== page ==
We compared the efficacy of the inflatable cuff of the LMA Supreme against the non-inflatable i-gel cuff in providing an adequate seal for laparoscopic surgery in the Trendelenburg position in 100 female patients. There was no difference in our primary outcome, oropharyngeal leak pressure, between the LMA Supreme and the i-gel (mean (SD) 26.4 (5.1) vs 25.0 (5.7) cmH(2) O, respectively; p = 0.18). Forty-seven (94%) LMA Supremes and 48 (96%) i-gels were successfully inserted on the first attempt, with similar ease, and comparable times to the first capnograph trace (mean (SD) 14.3 (4.7) s for the LMA Supreme vs 15.4 (8.2) s for the i-gel; p = 0.4). Gastric tube insertion was easier and achieved more quickly with the LMA Supreme vs the i-gel (9.0 (2.5) s vs 15.1 (7.3) s, respectively; p < 0.001). After creation of the pneumoperitoneum, there was a smaller difference between expired and inspired tidal volumes with the LMA Supreme (21.5 (15.2) ml) than with the i-gel (31.2 (23.5) ml; p = 0.009). There was blood on removal of two LMA Supremes and one i-gel. Four patients in the LMA Supreme group and one patient in the i-gel group experienced mild postoperative sore throat.
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              Use of manometry for laryngeal mask airway reduces postoperative pharyngolaryngeal adverse events: a prospective, randomized trial.

              Adverse events such as pharyngolaryngeal complications are indicators of quality patient care. Use of manometry to limit the laryngeal mask airway (LMA) intracuff pressure is not currently a routine practice. This double-blind randomized trial compared pharyngolaryngeal complications in patients managed with manometers to limit the LMA intracuff pressure (<44 mmHg) with patients under routine care. Two hundred consenting patients who underwent ambulatory surgery were randomly allocated to pressure-limiting and routine care groups. Anesthesia was induced with propofol and fentanyl, and maintained with desflurane in air-oxygen. An LMA was inserted, and the cuff was inflated as per usual practice. The patients breathed spontaneously. Research assistants measured the LMA intracuff pressure. In the pressure-limiting group, LMA intracuff pressure was adjusted to less than 44 mmHg. No intervention was performed in the routine care group. Sore throat, dysphonia, and dysphagia were assessed at 1, 2, and 24 h postoperatively. Composite pharyngolaryngeal complications were compared using chi-square test. Baseline demographic data were comparable between groups. Mean LMA intracuff pressure was less in the pressure-limiting group versus the routine care group (40 +/- 6 vs. 114 +/- 57 mmHg, P < 0.001). The incidence of composite pharyngolaryngeal complications was significantly lower in the pressure-limiting group versus the routine care group (13.4 vs. 45.6%, P < 0.001), with a relative risk reduction of 70.6%, and a number needed to treat of three (95% CI 2.2-7.5). Reduction of LMA intracuff pressure to less than 44 mmHg lowers the incidence of postoperative pharyngolaryngeal complications. The LMA cuff pressures should be measured routinely using manometry, and deflating the intracuff pressure to less than 44 mmHg should be recommended as anesthetic best practice.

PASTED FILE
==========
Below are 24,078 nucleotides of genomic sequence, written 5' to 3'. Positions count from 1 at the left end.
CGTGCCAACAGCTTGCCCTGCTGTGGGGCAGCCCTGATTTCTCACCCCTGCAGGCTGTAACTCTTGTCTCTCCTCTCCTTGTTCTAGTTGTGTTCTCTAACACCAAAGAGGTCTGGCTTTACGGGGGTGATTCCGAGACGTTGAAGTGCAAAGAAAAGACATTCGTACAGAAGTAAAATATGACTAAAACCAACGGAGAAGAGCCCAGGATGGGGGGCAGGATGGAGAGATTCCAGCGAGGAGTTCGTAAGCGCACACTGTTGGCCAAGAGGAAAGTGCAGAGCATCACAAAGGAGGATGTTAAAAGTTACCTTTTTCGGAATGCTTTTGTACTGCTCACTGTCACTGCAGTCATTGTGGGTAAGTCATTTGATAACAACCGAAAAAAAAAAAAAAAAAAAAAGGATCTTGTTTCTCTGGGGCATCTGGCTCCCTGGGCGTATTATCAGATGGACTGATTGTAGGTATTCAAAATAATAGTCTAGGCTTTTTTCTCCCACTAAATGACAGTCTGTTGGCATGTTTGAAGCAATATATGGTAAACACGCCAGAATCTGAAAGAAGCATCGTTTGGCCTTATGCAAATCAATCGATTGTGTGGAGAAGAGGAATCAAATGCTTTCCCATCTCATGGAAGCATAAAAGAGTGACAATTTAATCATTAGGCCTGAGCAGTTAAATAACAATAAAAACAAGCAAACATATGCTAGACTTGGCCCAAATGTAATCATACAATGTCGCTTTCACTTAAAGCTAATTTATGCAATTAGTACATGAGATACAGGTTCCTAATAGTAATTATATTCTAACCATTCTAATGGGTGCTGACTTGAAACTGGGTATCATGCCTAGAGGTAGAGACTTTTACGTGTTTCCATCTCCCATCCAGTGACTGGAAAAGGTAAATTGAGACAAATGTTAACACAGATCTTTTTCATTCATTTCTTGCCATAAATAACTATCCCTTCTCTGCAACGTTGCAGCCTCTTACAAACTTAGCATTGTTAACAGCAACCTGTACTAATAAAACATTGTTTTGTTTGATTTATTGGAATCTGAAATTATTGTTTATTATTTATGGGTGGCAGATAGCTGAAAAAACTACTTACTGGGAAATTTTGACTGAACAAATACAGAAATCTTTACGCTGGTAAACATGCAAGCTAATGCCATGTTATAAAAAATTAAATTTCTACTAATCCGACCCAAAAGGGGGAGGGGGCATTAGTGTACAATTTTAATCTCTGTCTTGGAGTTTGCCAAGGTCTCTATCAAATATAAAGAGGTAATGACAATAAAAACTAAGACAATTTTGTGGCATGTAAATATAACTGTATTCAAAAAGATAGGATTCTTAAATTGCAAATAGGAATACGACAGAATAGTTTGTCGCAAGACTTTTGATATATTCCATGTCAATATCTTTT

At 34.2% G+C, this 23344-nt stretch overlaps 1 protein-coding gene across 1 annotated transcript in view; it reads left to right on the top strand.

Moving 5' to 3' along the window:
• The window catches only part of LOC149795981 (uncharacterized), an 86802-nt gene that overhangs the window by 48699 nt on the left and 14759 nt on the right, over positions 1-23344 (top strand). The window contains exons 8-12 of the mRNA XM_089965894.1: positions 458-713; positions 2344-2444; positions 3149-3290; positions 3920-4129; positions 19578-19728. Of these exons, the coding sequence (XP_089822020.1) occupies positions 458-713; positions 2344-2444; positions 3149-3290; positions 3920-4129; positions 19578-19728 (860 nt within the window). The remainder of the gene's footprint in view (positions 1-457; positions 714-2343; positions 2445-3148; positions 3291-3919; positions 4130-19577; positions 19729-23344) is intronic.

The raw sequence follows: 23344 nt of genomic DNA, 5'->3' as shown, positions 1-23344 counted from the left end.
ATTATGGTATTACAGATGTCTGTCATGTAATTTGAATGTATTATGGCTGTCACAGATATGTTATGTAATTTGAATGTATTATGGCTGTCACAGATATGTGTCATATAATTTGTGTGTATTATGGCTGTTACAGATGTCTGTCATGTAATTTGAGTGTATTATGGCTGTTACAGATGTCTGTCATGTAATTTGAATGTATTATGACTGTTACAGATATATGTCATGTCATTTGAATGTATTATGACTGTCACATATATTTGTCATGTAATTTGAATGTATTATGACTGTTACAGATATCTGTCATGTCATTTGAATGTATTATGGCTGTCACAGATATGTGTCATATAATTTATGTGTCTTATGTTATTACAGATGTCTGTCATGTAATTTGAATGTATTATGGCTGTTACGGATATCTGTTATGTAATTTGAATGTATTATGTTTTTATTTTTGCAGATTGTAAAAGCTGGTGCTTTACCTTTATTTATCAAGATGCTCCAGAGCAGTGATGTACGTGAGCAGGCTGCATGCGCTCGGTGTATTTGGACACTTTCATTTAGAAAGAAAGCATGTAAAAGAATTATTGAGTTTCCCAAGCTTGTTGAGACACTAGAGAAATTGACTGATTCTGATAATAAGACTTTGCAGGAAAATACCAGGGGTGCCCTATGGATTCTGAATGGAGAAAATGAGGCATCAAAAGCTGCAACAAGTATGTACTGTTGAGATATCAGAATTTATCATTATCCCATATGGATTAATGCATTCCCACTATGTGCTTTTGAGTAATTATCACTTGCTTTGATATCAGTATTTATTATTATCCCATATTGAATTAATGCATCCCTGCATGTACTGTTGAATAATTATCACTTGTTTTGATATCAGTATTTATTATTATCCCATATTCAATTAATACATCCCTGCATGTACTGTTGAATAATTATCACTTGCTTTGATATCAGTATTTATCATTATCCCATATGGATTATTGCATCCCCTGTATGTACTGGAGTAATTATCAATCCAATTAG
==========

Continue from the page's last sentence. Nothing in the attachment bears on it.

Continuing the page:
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                Author and article information

                Journal
                Current Opinion in Anaesthesiology
                Current Opinion in Anaesthesiology
                Ovid Technologies (Wolters Kluwer Health)
                0952-7907
                2015
                December 2015
                : 28
                : 6
                : 717-726
                Article
                10.1097/ACO.0000000000000262
                26539790
                © 2015